We stopped the car, handed over our currency.
Not quite local, but close.
Little fingers, juices dripping.
One word describes this delicacy. Easy.
Only three parts to complete this whole.
Seeds. Soil. Container.
Okay, maybe five parts, if you add sunshine and water into the equation!
In just over a week, we went from simple sunflower seeds to fat, succulent, juicy sprouts.
Trimmed with scissors, rinsed and tossed in with a little basil-infused olive oil, salt and pepper. Described as nutty or a bit like a pumpkins’ seed flavor. My thoughts were quenching and tender.
We shared them with our first visiting guests. Dinner wouldn’t have been complete without the joyous company and the sprouts didn’t last very long either!
I sourced my sprouting seeds from Johnnys Select Seeds!
In the evening, fill slow cooker with tiny plums.
Add water to 3/4 full.
Set at low overnight.
In the morning, remove pits with a food mill.
Return pulp to slow cooker.
Add some sugar if desired.
Add steeping bags with cinnamon, cardamon pods, and cloves.
Cook on low until desired consistency reached.
Remove spices. Add splash of vanilla.
Can in jars.
We have just two apple trees in our yard. This year, when our main tree gave us this spring display, we knew a BIG apple year was on the way:
Four months later, we’ve harvested over a dozen bushels of apples from this tree. We managed to get another two bushels off and older, diminishing tree.
Wonderful friends, whose garden we shared with you earlier this summer, kindly loaned us their cider press. And we got to work!
Our pantry is now stocked with many quarts of beautiful apple juice. It will be a joy to drink warm, on a snowy January day!
From your hands to the earth.
From the earth to the roots.
From the roots to the stems.
From the stems to the leaves.
From the leaves to the flowers.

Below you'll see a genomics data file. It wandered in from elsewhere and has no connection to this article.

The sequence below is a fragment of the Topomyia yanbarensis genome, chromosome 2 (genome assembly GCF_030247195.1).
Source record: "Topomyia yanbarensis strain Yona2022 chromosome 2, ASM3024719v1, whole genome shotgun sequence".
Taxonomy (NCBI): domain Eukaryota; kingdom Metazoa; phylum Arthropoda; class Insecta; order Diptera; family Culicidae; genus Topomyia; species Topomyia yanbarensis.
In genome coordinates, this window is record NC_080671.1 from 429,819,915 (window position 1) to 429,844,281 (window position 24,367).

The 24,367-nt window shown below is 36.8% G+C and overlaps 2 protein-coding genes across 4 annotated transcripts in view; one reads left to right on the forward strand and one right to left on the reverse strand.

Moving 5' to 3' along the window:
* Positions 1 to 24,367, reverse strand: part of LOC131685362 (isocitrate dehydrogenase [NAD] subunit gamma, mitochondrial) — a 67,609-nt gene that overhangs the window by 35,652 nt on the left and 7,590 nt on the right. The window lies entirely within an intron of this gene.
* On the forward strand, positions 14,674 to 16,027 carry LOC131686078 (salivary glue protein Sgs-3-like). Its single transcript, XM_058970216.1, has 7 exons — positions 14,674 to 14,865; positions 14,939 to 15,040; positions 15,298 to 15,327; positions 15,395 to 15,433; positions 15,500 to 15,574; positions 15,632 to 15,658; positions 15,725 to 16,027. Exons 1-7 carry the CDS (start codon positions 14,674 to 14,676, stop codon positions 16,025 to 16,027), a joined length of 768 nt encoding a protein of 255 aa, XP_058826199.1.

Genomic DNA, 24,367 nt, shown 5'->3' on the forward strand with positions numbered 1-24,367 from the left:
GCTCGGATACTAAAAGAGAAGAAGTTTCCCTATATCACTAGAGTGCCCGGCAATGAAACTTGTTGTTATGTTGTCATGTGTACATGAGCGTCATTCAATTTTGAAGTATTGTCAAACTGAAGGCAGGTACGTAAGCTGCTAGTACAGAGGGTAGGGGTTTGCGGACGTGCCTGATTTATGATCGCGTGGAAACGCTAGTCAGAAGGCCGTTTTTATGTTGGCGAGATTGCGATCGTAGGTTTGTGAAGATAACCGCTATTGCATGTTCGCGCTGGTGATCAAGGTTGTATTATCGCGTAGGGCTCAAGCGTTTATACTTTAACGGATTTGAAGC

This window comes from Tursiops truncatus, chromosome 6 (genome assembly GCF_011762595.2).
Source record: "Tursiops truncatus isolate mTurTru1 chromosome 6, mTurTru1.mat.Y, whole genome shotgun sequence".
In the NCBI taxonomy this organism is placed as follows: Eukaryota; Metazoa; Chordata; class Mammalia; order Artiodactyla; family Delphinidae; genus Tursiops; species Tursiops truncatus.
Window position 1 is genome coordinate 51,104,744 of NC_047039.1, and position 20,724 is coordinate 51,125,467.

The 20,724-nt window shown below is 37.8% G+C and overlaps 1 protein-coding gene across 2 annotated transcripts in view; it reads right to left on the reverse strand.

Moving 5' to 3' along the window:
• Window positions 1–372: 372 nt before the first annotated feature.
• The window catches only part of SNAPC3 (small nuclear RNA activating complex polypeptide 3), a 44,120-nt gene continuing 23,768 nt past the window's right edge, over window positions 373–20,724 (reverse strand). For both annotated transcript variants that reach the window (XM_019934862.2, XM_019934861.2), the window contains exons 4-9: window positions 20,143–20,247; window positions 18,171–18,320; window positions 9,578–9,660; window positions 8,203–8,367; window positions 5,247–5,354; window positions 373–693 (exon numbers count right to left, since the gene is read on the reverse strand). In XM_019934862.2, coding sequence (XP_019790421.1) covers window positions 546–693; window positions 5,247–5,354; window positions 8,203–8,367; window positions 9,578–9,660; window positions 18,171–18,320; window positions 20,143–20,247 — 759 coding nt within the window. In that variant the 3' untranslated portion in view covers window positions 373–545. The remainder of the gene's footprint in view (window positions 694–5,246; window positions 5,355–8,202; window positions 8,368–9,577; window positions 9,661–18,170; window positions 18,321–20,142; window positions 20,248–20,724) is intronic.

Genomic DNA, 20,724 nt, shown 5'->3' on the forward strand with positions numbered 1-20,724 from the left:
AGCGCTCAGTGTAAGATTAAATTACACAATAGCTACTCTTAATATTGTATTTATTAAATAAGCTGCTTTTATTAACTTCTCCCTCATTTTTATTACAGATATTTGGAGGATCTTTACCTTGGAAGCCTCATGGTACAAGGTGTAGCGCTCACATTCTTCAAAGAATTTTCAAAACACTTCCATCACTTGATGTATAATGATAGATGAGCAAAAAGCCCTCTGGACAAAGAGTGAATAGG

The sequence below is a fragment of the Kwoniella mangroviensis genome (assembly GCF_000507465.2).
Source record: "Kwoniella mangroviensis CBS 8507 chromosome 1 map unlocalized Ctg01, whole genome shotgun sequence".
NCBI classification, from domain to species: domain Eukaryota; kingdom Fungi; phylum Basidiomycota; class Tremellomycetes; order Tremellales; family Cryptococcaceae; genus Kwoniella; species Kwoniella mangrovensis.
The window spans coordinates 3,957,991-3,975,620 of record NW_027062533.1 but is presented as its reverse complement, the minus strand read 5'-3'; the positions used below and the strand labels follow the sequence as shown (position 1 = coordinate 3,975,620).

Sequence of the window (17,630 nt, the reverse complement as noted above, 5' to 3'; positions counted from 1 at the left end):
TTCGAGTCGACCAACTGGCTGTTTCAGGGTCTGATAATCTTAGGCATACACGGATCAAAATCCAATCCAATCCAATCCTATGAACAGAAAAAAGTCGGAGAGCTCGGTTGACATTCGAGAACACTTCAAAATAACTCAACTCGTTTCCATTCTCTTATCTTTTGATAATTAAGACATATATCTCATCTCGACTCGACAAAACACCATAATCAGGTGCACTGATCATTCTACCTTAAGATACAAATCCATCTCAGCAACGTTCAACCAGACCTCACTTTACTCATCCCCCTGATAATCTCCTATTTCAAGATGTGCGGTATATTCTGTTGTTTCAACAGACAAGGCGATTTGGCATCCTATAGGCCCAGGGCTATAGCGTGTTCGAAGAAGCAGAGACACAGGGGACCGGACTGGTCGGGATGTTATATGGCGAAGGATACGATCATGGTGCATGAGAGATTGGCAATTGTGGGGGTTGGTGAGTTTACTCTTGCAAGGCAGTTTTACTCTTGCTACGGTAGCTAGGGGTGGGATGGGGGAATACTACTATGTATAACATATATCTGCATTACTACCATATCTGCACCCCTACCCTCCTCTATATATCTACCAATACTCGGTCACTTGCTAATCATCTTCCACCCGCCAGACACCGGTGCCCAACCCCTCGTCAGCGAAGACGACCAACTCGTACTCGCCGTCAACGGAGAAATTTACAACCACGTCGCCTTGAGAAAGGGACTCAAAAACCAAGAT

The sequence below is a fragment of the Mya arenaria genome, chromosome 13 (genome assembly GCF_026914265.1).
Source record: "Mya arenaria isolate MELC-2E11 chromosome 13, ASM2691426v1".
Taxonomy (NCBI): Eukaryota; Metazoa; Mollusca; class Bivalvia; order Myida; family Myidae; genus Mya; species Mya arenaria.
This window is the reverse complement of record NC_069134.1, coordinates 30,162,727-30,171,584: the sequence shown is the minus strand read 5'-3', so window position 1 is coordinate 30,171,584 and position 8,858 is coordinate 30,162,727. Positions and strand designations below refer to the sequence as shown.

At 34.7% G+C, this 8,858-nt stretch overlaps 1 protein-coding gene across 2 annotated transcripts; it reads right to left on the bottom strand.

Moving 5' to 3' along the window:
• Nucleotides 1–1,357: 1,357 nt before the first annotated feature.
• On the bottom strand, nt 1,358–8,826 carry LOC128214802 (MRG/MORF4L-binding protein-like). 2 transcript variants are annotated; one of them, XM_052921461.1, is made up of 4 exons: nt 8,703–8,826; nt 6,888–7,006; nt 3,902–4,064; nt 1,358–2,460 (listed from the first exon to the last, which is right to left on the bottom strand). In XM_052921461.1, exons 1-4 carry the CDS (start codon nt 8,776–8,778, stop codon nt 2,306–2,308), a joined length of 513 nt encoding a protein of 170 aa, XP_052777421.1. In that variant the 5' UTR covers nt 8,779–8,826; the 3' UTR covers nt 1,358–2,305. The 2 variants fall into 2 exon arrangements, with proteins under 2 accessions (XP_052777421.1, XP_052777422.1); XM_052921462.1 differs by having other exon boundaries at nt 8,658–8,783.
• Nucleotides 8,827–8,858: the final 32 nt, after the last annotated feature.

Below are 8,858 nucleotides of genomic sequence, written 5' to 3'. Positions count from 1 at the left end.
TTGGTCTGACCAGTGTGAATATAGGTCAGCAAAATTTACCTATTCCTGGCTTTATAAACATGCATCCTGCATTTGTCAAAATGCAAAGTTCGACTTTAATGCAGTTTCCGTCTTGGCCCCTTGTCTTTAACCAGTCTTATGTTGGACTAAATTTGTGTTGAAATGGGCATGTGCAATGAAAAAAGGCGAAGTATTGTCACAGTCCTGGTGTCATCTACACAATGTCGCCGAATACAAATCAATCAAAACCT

From the flowers to the fruit.
From the fruit to your hands.
From your hands to my hands.
I receive my treasures from hand to hand.
In the recent explorations of our generous friends garden, there was a certain corner of the garden that kept pulling us in.
Can you imagine why?
The first day we picked and ate and picked and ate. No berries made it home with us.
The fourth day, we were barely able to save enough raspberries for one batch of freezer jam.
Oh, how precious it is and how thankful we will be in January, nibbling warm toast and watching the snow fly.
The rest of the berries have been eaten on site or made into several delicious desserts.
Not only were our friends kind enough to share their bountiful raspberry crop with us, they also shared a delicious recipe with us a few years back.
Swedish Cream and Berries
2 1/3 cups cream or half and half
1 cup sugar
1 envelope plain gelatin
1 tsp. vanilla
1 pint sour cream
Mix together cream, sugar and gelatin. Heat until dissolved. Cool. Gently mix in sour cream and vanilla. Pour into 8 x 8 baking dish. Refrigerate. Serve chilled with berries.
** Use whole milk and fat free sour cream to lighten this up a bit. I have always wondered about using honey in place of the sugar, but haven’t tried it, yet. **
In the spirit of summer, I always try to have a glass of this on hand.
Reaching for a handful of fresh herbs, on a quick stroll through the garden, while taking compost out to the pile.
It starts my day with a burst of fragrance, a bit of nostalgia (breath in, oh lavender), and a reminder to drink. Water. More water.
It feels like a treat, a delicacy and is a token to help cherish these long, hot days of summer. Most days it is mint and lavender, but then there are the sage and citrus marigold days, and cilantro blossoms are running a close 3rd.
So, we (yes, my glass is often in the hands of another family member, or two…) slow down and drink. Quench. And toast, with each glassful, to the beauty of summer.